• Auto accident claims
• Business debts
• Collection accounts
• Credit card charges
• Most civil court judgments
• Unpaid rent payments and money owed under lease agreements
• Past-due utility balances
• Personal loans
• Repossession deficiency balances from auto loans
• Unpaid medical bills
• Unpaid taxes and related tax penalties

Now that we are up to speed on dischargeable debts, let’s discuss their non-dischargeable counterparts. According to Wisconsin bankruptcy attorneys, non-dischargeable debts, which are applicable when someone files Chapter 7 or Chapter 13 in Milwaukee or anywhere else in Wisconsin, include the following:

• Alimony and child support payments
• Debts incurred from death or personal injury resulting from a DUI
• Debts not previously included in an initial bankruptcy filing
• Debts resulting from the malicious injury to individual or property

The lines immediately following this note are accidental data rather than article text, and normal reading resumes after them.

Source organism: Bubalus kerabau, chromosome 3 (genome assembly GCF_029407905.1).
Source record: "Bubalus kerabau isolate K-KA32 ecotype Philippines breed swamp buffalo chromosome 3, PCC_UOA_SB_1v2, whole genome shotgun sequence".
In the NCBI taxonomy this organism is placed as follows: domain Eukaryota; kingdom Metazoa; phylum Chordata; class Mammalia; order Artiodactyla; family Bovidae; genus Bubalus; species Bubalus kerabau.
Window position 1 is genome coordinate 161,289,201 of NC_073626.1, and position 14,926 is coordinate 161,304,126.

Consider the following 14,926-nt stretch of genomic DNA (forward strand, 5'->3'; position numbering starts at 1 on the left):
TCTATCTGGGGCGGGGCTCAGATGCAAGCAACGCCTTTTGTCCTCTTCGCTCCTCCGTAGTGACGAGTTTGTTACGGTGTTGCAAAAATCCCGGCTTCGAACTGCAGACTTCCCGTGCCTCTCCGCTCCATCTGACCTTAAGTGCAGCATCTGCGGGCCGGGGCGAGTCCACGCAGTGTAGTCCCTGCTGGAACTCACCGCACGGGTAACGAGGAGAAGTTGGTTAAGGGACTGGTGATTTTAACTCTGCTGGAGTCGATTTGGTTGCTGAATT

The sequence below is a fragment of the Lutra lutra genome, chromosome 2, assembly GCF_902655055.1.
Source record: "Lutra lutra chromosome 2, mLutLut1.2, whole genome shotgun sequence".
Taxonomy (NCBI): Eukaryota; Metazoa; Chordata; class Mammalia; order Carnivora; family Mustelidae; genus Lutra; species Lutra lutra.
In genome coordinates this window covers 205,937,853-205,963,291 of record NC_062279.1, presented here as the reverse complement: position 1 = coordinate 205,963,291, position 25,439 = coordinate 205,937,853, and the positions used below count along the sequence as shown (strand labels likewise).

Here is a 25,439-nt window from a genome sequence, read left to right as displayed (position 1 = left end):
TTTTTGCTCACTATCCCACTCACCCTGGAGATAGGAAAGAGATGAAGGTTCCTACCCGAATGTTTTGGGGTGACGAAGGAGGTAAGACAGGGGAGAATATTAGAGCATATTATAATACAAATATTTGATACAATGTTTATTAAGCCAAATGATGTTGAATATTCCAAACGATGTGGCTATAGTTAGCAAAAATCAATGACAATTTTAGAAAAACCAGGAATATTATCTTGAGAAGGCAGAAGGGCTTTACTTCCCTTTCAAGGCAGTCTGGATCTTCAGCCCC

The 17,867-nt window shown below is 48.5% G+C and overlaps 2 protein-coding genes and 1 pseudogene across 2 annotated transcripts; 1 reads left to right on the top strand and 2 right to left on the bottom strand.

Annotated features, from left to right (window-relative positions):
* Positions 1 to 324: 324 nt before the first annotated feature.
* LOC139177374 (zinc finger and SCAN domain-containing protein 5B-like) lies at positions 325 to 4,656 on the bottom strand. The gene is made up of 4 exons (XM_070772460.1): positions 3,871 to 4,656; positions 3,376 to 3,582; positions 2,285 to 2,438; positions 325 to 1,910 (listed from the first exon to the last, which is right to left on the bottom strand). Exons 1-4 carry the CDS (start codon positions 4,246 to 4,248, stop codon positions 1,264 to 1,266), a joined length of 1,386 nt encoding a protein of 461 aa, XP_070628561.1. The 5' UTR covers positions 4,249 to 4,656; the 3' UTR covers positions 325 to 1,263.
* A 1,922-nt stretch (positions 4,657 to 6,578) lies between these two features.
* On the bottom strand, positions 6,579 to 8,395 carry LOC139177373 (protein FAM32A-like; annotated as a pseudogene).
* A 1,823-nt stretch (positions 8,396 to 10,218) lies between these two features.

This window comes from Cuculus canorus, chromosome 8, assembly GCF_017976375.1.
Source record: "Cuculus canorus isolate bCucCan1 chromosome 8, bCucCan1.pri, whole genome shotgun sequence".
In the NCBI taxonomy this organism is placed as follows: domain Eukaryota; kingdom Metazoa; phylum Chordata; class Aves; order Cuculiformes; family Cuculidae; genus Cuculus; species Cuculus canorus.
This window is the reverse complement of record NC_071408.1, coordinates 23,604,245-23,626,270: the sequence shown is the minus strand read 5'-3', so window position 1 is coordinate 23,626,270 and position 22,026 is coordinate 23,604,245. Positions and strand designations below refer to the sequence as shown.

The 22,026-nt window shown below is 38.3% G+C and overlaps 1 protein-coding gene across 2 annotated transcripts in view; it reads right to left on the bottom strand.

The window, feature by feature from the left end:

• Tax liens

It is worth noting that the above list is not all-encompassing; many other things fall under the non-dischargeable umbrella when filing for bankruptcy in Wisconsin. To that point, it is best to speak with a Wisconsin bankruptcy attorney to determine what constitutes dischargeable and non-dischargeable based on the specifics of your bankruptcy case.

Are There Alternatives To Filing Bankruptcy?

Most Wisconsinites are mindful of how badly bankruptcy can destroy their credit, and most only choose this option as a last resort. That makes sense when you consider how many alternatives there are to resolving outstanding debt that doesn’t involve ruining one’s credit for years. Studies show people who have a bankruptcy on their credit are less likely to be approved for a mortgage, car loan, credit card, or personal loan than someone who does not. And if they are approved, they generally get loans with a much higher interest rate than someone who never filed for bankruptcy. That aside, some alternatives for resolving outstanding debt while keeping your credit intact include

Negotiating With Creditors

Going through the process of securing a judgment to collect an outstanding debt from a debtor is the last thing most creditors want to do. Most would prefer to negotiate a lower monthly payment or allow the debtor to pay off the debt for a fraction of what they owe. After all, both options keep creditors out of court and at their business where they can make money.